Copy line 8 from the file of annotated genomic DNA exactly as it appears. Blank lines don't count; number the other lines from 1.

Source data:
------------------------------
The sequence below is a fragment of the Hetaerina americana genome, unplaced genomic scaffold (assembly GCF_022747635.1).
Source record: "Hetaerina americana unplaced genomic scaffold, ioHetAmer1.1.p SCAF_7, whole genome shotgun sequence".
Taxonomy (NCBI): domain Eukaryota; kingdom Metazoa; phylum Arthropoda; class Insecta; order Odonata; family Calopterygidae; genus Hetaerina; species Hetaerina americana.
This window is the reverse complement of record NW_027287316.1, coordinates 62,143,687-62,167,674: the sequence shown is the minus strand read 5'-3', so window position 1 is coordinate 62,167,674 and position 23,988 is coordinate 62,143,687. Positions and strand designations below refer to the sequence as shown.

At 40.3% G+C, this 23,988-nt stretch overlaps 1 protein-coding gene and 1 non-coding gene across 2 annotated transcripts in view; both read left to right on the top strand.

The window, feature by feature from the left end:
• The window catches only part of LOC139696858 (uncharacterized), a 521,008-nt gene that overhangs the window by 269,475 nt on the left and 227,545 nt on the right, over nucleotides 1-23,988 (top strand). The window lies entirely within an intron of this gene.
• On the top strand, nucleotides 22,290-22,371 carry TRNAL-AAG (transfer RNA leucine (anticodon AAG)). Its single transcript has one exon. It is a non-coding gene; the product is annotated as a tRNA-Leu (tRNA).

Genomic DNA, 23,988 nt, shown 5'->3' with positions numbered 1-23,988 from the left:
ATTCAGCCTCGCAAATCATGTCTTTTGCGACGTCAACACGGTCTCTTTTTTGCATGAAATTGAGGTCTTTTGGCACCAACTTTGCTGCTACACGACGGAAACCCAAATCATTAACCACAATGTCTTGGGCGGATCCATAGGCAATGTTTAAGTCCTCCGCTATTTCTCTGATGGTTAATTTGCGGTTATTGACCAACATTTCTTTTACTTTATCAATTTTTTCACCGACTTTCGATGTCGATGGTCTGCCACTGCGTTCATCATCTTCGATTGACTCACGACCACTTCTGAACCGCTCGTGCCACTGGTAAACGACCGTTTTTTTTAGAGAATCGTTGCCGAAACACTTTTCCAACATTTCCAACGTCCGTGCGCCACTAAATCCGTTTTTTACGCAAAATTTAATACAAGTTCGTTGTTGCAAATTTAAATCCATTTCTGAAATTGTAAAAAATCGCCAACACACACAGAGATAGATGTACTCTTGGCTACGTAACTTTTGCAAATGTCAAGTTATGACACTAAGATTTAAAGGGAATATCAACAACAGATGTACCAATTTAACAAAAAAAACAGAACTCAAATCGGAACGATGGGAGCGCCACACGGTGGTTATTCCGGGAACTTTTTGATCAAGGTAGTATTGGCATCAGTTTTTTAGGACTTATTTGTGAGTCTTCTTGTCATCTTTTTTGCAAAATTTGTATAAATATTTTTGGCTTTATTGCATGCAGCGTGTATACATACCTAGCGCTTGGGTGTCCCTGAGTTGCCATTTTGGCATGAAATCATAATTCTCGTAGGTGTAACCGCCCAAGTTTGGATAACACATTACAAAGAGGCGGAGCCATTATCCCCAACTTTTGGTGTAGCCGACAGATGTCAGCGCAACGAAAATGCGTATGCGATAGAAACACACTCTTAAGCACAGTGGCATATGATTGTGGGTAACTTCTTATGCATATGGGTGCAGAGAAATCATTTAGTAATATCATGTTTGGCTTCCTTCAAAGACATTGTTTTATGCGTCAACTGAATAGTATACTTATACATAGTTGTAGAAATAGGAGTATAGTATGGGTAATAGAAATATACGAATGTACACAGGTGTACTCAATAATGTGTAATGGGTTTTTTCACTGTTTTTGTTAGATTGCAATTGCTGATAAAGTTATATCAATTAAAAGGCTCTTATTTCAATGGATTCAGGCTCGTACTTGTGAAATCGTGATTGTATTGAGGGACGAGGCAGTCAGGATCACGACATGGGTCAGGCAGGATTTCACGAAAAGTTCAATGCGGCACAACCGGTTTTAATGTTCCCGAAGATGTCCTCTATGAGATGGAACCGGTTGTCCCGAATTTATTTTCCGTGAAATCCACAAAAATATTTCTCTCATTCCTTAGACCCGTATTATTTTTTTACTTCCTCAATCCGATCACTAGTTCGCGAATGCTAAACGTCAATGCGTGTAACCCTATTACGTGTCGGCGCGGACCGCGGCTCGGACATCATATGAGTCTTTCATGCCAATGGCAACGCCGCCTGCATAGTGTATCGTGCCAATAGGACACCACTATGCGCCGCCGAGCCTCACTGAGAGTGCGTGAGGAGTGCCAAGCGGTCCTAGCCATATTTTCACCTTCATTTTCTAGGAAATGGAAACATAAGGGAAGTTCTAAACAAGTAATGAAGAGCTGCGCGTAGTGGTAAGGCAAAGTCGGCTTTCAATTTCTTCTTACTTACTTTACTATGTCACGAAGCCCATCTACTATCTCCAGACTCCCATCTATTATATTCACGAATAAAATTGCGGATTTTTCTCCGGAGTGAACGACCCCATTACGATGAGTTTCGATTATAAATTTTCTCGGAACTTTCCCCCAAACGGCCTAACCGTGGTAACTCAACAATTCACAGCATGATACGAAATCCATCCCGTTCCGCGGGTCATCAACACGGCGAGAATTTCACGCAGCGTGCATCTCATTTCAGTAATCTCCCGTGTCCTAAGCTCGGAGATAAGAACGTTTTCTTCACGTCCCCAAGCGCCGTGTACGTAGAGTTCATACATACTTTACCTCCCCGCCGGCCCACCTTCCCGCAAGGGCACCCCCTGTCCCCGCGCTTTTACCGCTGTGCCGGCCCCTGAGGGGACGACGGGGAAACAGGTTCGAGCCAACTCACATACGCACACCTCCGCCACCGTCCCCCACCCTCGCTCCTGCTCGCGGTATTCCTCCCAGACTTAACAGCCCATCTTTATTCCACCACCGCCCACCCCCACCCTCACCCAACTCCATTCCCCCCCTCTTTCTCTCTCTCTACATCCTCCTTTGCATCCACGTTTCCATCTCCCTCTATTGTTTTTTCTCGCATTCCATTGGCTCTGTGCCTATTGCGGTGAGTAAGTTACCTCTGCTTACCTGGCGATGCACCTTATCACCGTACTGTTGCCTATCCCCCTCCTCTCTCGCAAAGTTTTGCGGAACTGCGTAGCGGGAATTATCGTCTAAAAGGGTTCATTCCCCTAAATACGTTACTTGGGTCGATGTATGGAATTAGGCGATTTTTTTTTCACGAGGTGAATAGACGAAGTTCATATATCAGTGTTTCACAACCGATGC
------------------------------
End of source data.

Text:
• On the top strand, nucleotides 22,290-22,371 carry TRNAL-AAG (transfer RNA leucine (anticodon AAG)). Its single transcript has one exon. It is a non-coding gene; the product is annotated as a tRNA-Leu (tRNA).